The answer he comes to is strikingly Christian: love. We keep going because more lives mean more time to love. There’s a secondary aspect of “making up” for time — correcting the mistakes of past lives. But ultimately this is the weaker argument (is perfection possible? What then?). The primary answer is a personal answer for Rand: more time with those he loves. How can the value of that be calculated? Love is worth fighting for.
Again, it’s a strikingly Christian description of human meaning. So, in a way we have this Greek/Judeo-Christian ontology superimposed on a vaguely Buddhist cosmos. I’m not sure that it works, but it’s interesting.
There’s a very strong sense of fate. “The Wheel weaves as the Wheel wills,” is the pithy description of the machinations of fate. People are threads in the Pattern to be woven by the Wheel.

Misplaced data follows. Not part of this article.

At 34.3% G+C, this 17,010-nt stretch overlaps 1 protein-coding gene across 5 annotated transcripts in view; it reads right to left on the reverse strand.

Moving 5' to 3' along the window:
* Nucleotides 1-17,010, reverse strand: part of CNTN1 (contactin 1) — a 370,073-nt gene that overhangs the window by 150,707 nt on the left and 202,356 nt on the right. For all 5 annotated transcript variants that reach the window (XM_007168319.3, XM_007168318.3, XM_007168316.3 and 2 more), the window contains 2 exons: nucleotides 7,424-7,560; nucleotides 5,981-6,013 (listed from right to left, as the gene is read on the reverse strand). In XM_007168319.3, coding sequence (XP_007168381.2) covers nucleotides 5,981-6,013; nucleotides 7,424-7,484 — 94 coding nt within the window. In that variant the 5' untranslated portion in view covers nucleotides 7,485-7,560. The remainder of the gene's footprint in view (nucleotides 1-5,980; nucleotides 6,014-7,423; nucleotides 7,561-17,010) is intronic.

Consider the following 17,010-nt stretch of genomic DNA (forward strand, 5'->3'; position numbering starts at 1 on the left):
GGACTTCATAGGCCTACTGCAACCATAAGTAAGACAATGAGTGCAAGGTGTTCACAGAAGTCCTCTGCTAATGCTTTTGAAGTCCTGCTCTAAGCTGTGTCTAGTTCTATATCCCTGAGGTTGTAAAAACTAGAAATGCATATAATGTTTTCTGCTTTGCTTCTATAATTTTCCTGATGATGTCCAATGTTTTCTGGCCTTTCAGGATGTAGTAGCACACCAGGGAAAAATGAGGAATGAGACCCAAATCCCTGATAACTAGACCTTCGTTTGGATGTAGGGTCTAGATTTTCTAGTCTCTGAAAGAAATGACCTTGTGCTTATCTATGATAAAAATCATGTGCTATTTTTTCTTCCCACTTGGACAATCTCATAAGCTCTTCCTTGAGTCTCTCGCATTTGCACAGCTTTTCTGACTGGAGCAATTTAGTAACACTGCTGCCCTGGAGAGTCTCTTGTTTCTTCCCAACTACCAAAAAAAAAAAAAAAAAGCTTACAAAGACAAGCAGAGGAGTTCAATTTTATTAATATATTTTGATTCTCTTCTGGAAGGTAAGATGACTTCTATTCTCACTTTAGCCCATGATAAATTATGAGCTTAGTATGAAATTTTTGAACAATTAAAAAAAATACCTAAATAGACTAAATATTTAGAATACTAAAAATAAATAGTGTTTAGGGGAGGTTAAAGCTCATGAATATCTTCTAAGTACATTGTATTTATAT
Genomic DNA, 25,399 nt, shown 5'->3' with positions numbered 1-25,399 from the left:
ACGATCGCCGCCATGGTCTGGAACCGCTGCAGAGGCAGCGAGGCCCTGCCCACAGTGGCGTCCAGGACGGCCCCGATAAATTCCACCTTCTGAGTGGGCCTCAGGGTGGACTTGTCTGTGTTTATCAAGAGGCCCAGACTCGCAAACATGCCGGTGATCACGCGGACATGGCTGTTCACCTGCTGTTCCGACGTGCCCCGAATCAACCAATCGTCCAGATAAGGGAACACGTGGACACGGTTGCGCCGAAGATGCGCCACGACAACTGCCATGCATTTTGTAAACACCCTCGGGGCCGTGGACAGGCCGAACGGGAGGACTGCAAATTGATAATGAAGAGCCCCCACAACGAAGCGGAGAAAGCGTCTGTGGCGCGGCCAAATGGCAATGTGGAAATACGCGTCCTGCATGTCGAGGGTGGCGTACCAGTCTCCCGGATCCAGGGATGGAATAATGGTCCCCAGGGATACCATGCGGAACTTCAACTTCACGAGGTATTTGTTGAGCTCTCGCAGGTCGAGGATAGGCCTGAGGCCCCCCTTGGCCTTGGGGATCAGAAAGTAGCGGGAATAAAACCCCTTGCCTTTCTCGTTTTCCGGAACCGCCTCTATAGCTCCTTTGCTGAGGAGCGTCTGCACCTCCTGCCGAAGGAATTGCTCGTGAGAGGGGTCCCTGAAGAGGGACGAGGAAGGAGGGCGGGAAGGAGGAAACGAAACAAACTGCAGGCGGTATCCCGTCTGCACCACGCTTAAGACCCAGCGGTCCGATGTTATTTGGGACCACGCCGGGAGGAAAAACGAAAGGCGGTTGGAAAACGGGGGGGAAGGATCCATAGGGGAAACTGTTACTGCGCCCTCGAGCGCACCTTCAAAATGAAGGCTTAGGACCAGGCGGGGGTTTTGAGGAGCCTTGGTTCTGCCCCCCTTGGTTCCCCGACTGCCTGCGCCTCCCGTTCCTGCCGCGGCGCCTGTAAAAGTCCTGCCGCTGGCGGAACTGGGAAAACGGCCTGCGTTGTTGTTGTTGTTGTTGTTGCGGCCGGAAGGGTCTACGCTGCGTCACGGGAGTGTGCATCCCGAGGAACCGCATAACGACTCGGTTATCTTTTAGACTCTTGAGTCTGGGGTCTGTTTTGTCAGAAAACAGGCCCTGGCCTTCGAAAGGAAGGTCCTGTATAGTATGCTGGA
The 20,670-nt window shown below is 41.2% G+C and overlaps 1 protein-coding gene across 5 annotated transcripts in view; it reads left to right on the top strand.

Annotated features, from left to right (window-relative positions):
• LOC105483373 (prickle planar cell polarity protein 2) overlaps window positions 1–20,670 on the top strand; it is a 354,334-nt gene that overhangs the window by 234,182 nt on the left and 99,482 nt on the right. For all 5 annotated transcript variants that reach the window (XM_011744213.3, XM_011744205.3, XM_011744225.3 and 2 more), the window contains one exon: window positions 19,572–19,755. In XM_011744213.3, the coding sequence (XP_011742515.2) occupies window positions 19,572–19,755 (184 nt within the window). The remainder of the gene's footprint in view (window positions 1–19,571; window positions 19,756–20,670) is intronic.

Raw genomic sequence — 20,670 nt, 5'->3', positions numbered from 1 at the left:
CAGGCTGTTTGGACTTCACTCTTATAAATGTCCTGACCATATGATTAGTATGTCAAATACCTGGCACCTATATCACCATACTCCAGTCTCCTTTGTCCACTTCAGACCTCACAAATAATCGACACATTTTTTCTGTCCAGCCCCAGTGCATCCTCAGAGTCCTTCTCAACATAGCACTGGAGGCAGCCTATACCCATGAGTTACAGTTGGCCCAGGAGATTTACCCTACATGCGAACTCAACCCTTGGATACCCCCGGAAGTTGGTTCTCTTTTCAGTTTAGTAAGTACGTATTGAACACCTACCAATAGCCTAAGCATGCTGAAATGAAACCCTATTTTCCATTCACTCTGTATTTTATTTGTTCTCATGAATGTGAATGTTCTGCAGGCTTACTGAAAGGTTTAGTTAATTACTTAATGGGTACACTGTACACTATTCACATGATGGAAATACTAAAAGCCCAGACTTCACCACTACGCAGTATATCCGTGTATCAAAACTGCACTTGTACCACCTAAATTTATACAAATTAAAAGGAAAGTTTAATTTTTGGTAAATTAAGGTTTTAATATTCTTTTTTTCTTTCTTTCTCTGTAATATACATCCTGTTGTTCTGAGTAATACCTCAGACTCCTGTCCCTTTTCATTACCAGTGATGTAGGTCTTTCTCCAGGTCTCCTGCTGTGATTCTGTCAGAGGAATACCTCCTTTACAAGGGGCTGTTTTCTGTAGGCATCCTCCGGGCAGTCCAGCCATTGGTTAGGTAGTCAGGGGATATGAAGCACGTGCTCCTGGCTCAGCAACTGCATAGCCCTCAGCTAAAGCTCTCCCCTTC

Rand and others routinely question the extent to which anyone has free will. It seems that they do, but more or less so depending on how strong they are in relation to the Pattern.
Like the Source and its dual forces, gender dualism in the series is deeply woven. Jordan is notorious for his simplistic characterizations of women. But there’s also a kind of battle of the sexes that consciously reverses some of our contemporary stereotypes — e.g. women are often complaining about how “irrational” and “emotional” the men are.
As the Amazon series seems to relish, this is a world of female power. Because the male half of the Source was tainted by the Dark One’s touch, the strongest forces in the world are women. This is, in fact, one of the more interesting aspects of the series.
But the world is also, pace what I can only describe as pandering to the woke age in the Amazon series, insistently binary. Even the exceptions, like the Forsaken Aran’gar — a female reincarnation of the male Forsaken Aginor — prove the rule. The soul is male and so it can channel only the male half of the Power.